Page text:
Today I officially begin my Associate Professorship in landscape architecture at the Aarhus School of Architecture.
Together with my good colleagues at Platform Urbanism & Landscape I will be building, dreaming, drawing, talking, walking and writing (occasionally simultaneously!) landscapes of the past, present and future. But most importantly I am humbled by the fact that I get to stand on the shoulders and follow in the footsteps of brilliant teachers in landscape architecture before me. People that have shaped my understanding of landscape architecture as an aesthetically and ecologically grounded discipline in which the sensuous goes hand in hand with a fundamental care towards our common surroundings.
Most importantly my own teacher Preben Skaarup who is not only an incredibly gifted teacher and landscape architect, but also, during my own studies, gave me the most important advice of my career and to whom I am deeply grateful.
In her Fantasiens Have (1993) writer extra-ordinaire Malene Hauxner describes how the Nordic modern garden, in the talented hands and minds of G.N. Brandt, C.Th. Sørensen, T. Erstad, A. Andersen and more, offered:
[…] openness, resurrected sensuality fulfilling the wish for fellowship with animals and plants, and an anti-authoritarian life, which would leave room for individuality and imagination and thoughts unbound. The point was that nature, once brought into the garden, could be used not only to demonstrate something but to encourage users to think for themselves.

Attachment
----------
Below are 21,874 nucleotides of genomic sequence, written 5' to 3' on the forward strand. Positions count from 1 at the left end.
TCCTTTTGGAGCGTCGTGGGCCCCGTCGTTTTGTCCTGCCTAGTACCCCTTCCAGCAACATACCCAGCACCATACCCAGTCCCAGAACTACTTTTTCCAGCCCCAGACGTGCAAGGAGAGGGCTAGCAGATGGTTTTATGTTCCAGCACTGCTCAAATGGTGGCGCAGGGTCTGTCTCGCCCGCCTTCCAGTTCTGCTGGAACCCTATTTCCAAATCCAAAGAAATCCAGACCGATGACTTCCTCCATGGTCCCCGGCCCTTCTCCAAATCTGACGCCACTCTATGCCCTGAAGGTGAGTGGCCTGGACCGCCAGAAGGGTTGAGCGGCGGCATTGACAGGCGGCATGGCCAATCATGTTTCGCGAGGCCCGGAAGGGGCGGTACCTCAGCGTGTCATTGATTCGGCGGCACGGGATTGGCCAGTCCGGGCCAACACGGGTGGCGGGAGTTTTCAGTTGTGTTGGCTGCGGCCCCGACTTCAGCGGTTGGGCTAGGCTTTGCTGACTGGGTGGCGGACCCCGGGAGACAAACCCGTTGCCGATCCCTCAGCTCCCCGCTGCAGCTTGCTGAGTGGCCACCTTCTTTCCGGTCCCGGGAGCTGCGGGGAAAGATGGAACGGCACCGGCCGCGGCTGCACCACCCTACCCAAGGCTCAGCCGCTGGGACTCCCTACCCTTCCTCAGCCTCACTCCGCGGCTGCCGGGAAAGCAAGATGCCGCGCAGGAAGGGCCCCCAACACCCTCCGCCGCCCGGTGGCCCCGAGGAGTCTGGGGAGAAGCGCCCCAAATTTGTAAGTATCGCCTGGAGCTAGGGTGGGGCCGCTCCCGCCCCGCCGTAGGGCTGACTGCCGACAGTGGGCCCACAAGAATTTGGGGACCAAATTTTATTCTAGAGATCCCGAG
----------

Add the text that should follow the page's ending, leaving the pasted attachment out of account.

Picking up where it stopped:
There are many good things in this small quote, but especially Malenes last point is important. It is, I think, a prerequisite of beauty: That it is open towards the possibility to invest one-self in it and that it makes room for engagement, imagination and participation.
It is, maybe more than ever, the responsibility of landscape architects, among others, to ensure this openness and thus to approach nature, in all its forms and variations, not only in terms of what nature can be used for – or what it is worth for us – but as some other thing in which we invest ourselves as a way of giving something back to our surroundings. In his Forests – the Shadow of Civilisation (1993) Robert Pogue Harrison reminds us ever so eloquently that nature, after all, is a profound part of what it means to be human in the first place.
Later today I will walk along Dead Creek and the urban habitat we are in the middle of developing. Everyone who wants to join me in my walk – despite the cold and snow – are more than welcome to meet up at Ormslevvej 55, 8000 Aarhus C at 2 pm!